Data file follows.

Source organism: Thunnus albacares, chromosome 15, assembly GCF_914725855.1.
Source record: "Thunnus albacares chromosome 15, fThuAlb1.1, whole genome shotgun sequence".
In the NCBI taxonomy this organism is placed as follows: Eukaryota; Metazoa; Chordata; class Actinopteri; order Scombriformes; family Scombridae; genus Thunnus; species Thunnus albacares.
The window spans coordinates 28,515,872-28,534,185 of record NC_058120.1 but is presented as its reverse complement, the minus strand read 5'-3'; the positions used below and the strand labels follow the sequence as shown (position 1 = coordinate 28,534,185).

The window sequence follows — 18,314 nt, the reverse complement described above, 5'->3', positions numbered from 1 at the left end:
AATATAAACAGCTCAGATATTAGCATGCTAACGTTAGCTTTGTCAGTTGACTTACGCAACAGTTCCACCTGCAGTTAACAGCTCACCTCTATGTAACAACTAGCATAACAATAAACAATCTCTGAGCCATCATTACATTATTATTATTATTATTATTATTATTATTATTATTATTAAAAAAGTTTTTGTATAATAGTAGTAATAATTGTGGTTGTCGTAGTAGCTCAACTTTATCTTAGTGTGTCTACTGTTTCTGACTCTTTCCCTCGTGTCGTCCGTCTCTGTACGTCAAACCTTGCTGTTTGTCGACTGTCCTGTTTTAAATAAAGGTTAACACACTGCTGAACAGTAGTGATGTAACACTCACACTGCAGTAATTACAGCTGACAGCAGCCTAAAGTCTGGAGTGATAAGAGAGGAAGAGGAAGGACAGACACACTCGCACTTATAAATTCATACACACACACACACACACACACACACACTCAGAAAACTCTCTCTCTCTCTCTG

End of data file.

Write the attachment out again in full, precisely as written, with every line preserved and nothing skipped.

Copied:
Source organism: Thunnus albacares, chromosome 15, assembly GCF_914725855.1.
Source record: "Thunnus albacares chromosome 15, fThuAlb1.1, whole genome shotgun sequence".
In the NCBI taxonomy this organism is placed as follows: Eukaryota; Metazoa; Chordata; class Actinopteri; order Scombriformes; family Scombridae; genus Thunnus; species Thunnus albacares.
The window spans coordinates 28,515,872-28,534,185 of record NC_058120.1 but is presented as its reverse complement, the minus strand read 5'-3'; the positions used below and the strand labels follow the sequence as shown (position 1 = coordinate 28,534,185).

The window sequence follows — 18,314 nt, the reverse complement described above, 5'->3', positions numbered from 1 at the left end:
AATATAAACAGCTCAGATATTAGCATGCTAACGTTAGCTTTGTCAGTTGACTTACGCAACAGTTCCACCTGCAGTTAACAGCTCACCTCTATGTAACAACTAGCATAACAATAAACAATCTCTGAGCCATCATTACATTATTATTATTATTATTATTATTATTATTATTATTATTAAAAAAGTTTTTGTATAATAGTAGTAATAATTGTGGTTGTCGTAGTAGCTCAACTTTATCTTAGTGTGTCTACTGTTTCTGACTCTTTCCCTCGTGTCGTCCGTCTCTGTACGTCAAACCTTGCTGTTTGTCGACTGTCCTGTTTTAAATAAAGGTTAACACACTGCTGAACAGTAGTGATGTAACACTCACACTGCAGTAATTACAGCTGACAGCAGCCTAAAGTCTGGAGTGATAAGAGAGGAAGAGGAAGGACAGACACACTCGCACTTATAAATTCATACACACACACACACACACACACACACACTCAGAAAACTCTCTCTCTCTCTCTG